The FBI Released Steps that can be Taken to Mitigate Teleconferencing Hijacking Threats
As many Americans are now working from home, companies have been utilizing video-teleconferencing (VTC) platforms to host virtual meetings. In the last couple of weeks, reports of VTC hijacking or "Zoom-bombing" have emerged across the country. The FBI has received reports of conferences being interrupted by pornographic and/or hate images and threatening language. While much of the country remains under shelter-in-place orders, many people continue to rely on VTC platforms to perform their daily job duties. So, what can you do to help protect yourself and your co-workers from a VTC hijacking?
The FBI released the following steps that can be taken to mitigate teleconferencing hijacking threats:
- Do not make meetings or classrooms public. In Zoom, there are two options to make a meeting private: require a meeting password or use the waiting room feature and control the admittance of guests.
- Do not share a link to a teleconference or classroom on an unrestricted publicly available social media post. Provide the link directly to specific people.
- Manage screensharing options. In Zoom, change screensharing to “Host Only.”
- Ensure users are using the updated version of remote access/meeting applications. In January 2020, Zoom updated their software. In their security update, the teleconference software provider added passwords by default for meetings and disabled the ability to randomly scan for meetings to join.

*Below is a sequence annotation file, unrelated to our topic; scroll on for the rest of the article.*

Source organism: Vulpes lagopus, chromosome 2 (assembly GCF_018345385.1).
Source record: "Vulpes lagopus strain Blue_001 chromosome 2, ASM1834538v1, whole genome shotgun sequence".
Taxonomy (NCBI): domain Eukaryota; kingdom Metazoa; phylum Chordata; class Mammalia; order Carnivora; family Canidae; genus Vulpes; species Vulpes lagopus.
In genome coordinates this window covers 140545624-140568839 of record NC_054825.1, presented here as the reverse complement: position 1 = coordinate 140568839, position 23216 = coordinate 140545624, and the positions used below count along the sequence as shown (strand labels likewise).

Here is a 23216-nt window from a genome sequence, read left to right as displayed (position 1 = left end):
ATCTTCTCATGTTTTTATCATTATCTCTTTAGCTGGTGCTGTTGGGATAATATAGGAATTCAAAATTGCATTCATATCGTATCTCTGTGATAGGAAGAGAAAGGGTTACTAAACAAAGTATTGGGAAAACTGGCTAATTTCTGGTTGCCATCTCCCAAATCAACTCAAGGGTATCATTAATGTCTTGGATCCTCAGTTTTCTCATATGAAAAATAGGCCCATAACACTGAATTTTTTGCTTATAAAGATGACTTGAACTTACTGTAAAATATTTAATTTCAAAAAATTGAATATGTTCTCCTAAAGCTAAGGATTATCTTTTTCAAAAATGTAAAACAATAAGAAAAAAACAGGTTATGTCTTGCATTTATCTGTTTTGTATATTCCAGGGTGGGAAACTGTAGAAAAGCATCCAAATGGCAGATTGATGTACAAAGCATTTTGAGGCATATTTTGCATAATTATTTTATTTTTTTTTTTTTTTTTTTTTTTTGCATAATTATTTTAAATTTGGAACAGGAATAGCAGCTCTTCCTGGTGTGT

- Ensure that your organization’s telework policy or guide addresses requirements for physical and information security.
The Office for Civil Rights (OCR) at the Department of Health and Human Services (HHS) recognizes COVID-19 as a nationwide public health emergency. OCR will exercise its enforcement discretion and will not impose penalties for noncompliance with the regulatory requirements under the HIPAA Rules against health care providers in connection with the good faith provision of telehealth during the COVID-19 nationwide public health emergency.
Working productively from home requires extra measures to ensure you are protecting yourself, your company, and your data as best you can. While it is difficult to be secure 100% of the time, you can implement the steps above to help guard against teleconferencing hijacking.
Should you have any questions or need assistance with HIPAA or OSHA/Infection Control, please call us at 800.334.6071 or email email@example.com. You can also visit our COVID-19 resource page for more helpful updates.